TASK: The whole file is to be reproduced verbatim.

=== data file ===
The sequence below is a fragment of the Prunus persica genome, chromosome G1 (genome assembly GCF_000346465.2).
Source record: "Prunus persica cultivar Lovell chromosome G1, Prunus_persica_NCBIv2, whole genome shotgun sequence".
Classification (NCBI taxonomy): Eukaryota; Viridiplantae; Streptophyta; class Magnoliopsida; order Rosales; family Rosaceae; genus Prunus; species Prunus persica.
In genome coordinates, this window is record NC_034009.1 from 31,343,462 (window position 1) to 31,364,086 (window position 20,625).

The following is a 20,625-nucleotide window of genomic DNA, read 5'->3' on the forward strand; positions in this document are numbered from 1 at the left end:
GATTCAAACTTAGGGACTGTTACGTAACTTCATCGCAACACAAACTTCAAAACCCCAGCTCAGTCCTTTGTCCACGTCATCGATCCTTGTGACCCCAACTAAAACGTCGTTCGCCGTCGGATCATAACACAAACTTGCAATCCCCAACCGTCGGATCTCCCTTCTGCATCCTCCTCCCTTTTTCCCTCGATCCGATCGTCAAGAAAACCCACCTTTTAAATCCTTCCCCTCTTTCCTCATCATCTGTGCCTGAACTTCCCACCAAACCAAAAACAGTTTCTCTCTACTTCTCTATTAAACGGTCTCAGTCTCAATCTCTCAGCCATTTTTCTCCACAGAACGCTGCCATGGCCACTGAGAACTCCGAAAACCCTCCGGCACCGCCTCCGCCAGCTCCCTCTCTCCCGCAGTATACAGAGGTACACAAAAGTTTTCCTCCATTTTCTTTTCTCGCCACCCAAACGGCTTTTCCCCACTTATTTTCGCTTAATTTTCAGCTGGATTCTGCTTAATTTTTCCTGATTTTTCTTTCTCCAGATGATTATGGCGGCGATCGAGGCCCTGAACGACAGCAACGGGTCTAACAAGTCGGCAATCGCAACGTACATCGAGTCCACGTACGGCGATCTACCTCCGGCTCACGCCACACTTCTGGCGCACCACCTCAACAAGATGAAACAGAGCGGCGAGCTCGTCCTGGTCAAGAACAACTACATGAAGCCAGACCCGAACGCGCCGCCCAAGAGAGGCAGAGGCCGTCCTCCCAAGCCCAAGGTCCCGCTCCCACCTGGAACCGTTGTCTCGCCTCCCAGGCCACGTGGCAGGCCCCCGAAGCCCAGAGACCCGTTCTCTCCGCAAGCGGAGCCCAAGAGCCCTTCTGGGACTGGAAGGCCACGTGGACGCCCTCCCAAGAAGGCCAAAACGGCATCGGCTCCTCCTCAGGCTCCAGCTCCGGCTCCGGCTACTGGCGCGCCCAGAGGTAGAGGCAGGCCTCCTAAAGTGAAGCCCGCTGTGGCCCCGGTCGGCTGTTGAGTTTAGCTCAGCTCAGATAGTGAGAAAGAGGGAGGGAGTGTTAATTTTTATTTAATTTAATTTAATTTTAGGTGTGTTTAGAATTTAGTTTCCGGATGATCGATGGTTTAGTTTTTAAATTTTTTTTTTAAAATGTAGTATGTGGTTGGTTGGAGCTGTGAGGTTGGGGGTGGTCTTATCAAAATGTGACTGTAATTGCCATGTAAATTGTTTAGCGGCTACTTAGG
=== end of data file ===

The sequence below is a fragment of the Prunus persica genome, chromosome G1 (genome assembly GCF_000346465.2).
Source record: "Prunus persica cultivar Lovell chromosome G1, Prunus_persica_NCBIv2, whole genome shotgun sequence".
Classification (NCBI taxonomy): Eukaryota; Viridiplantae; Streptophyta; class Magnoliopsida; order Rosales; family Rosaceae; genus Prunus; species Prunus persica.
In genome coordinates, this window is record NC_034009.1 from 31,343,462 (window position 1) to 31,364,086 (window position 20,625).

The following is a 20,625-nucleotide window of genomic DNA, read 5'->3' on the forward strand; positions in this document are numbered from 1 at the left end:
GATTCAAACTTAGGGACTGTTACGTAACTTCATCGCAACACAAACTTCAAAACCCCAGCTCAGTCCTTTGTCCACGTCATCGATCCTTGTGACCCCAACTAAAACGTCGTTCGCCGTCGGATCATAACACAAACTTGCAATCCCCAACCGTCGGATCTCCCTTCTGCATCCTCCTCCCTTTTTCCCTCGATCCGATCGTCAAGAAAACCCACCTTTTAAATCCTTCCCCTCTTTCCTCATCATCTGTGCCTGAACTTCCCACCAAACCAAAAACAGTTTCTCTCTACTTCTCTATTAAACGGTCTCAGTCTCAATCTCTCAGCCATTTTTCTCCACAGAACGCTGCCATGGCCACTGAGAACTCCGAAAACCCTCCGGCACCGCCTCCGCCAGCTCCCTCTCTCCCGCAGTATACAGAGGTACACAAAAGTTTTCCTCCATTTTCTTTTCTCGCCACCCAAACGGCTTTTCCCCACTTATTTTCGCTTAATTTTCAGCTGGATTCTGCTTAATTTTTCCTGATTTTTCTTTCTCCAGATGATTATGGCGGCGATCGAGGCCCTGAACGACAGCAACGGGTCTAACAAGTCGGCAATCGCAACGTACATCGAGTCCACGTACGGCGATCTACCTCCGGCTCACGCCACACTTCTGGCGCACCACCTCAACAAGATGAAACAGAGCGGCGAGCTCGTCCTGGTCAAGAACAACTACATGAAGCCAGACCCGAACGCGCCGCCCAAGAGAGGCAGAGGCCGTCCTCCCAAGCCCAAGGTCCCGCTCCCACCTGGAACCGTTGTCTCGCCTCCCAGGCCACGTGGCAGGCCCCCGAAGCCCAGAGACCCGTTCTCTCCGCAAGCGGAGCCCAAGAGCCCTTCTGGGACTGGAAGGCCACGTGGACGCCCTCCCAAGAAGGCCAAAACGGCATCGGCTCCTCCTCAGGCTCCAGCTCCGGCTCCGGCTACTGGCGCGCCCAGAGGTAGAGGCAGGCCTCCTAAAGTGAAGCCCGCTGTGGCCCCGGTCGGCTGTTGAGTTTAGCTCAGCTCAGATAGTGAGAAAGAGGGAGGGAGTGTTAATTTTTATTTAATTTAATTTAATTTTAGGTGTGTTTAGAATTTAGTTTCCGGATGATCGATGGTTTAGTTTTTAAATTTTTTTTTTAAAATGTAGTATGTGGTTGGTTGGAGCTGTGAGGTTGGGGGTGGTCTTATCAAAATGTGACTGTAATTGCCATGTAAATTGTTTAGCGGCTACTTAGG